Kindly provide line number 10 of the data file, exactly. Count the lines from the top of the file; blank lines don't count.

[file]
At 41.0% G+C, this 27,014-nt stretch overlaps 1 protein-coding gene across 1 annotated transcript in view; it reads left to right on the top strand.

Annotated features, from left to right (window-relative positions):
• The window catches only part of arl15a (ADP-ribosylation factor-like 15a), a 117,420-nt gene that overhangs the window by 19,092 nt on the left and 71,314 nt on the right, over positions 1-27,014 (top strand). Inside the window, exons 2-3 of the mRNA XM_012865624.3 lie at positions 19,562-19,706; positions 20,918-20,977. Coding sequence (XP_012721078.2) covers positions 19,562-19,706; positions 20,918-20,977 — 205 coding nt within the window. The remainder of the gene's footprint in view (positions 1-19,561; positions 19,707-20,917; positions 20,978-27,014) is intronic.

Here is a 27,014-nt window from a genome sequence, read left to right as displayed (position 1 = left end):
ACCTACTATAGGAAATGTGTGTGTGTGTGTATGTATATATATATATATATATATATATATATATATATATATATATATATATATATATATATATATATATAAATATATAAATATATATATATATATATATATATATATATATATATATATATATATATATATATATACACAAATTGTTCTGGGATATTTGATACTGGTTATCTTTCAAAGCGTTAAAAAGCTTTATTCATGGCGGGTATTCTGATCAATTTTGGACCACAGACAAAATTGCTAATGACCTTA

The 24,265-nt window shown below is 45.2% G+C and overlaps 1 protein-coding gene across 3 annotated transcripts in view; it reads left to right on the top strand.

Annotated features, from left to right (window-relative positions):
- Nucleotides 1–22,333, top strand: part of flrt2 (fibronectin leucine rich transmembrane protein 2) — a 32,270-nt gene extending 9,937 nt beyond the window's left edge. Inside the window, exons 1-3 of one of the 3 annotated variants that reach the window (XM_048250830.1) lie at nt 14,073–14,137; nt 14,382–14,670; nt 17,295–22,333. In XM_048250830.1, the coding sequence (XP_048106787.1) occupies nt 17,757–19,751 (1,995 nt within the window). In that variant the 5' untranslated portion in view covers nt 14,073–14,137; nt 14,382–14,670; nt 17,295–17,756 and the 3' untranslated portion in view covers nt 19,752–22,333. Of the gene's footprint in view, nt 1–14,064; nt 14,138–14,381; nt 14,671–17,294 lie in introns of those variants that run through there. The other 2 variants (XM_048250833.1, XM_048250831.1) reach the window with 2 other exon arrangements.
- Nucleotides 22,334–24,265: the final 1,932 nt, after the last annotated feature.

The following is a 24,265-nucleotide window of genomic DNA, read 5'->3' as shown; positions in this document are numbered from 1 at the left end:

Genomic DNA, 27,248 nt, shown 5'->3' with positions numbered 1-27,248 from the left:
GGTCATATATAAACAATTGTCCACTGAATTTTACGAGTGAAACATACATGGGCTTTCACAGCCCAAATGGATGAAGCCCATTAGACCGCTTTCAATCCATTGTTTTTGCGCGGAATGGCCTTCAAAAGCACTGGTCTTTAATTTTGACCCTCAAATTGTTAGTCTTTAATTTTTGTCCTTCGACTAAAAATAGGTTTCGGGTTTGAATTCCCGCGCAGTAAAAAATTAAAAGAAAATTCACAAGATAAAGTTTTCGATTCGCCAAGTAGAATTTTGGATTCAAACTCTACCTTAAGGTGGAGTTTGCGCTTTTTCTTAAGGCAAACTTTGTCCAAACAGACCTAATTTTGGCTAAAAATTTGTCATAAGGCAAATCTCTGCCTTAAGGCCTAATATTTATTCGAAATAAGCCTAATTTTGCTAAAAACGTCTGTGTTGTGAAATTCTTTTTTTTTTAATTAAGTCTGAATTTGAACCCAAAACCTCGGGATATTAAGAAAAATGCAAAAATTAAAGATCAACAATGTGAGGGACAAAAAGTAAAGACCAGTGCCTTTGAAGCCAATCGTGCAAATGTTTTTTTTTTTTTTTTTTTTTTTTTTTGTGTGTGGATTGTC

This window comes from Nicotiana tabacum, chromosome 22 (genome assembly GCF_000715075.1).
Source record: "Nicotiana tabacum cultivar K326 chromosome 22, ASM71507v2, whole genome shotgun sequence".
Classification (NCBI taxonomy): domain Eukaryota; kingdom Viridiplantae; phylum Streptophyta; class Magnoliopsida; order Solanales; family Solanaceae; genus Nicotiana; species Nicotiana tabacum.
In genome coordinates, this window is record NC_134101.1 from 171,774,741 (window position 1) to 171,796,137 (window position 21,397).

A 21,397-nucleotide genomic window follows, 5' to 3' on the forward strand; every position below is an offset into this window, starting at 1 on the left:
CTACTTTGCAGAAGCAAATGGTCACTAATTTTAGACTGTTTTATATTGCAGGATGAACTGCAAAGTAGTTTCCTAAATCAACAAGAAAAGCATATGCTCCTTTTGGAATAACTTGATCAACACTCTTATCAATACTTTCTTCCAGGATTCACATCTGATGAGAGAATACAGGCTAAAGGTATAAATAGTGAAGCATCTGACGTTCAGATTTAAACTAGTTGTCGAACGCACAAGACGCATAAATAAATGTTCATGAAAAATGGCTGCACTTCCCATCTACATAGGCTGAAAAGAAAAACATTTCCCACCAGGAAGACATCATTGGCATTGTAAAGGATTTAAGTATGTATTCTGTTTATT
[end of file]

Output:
The following is a 24,265-nucleotide window of genomic DNA, read 5'->3' as shown; positions in this document are numbered from 1 at the left end: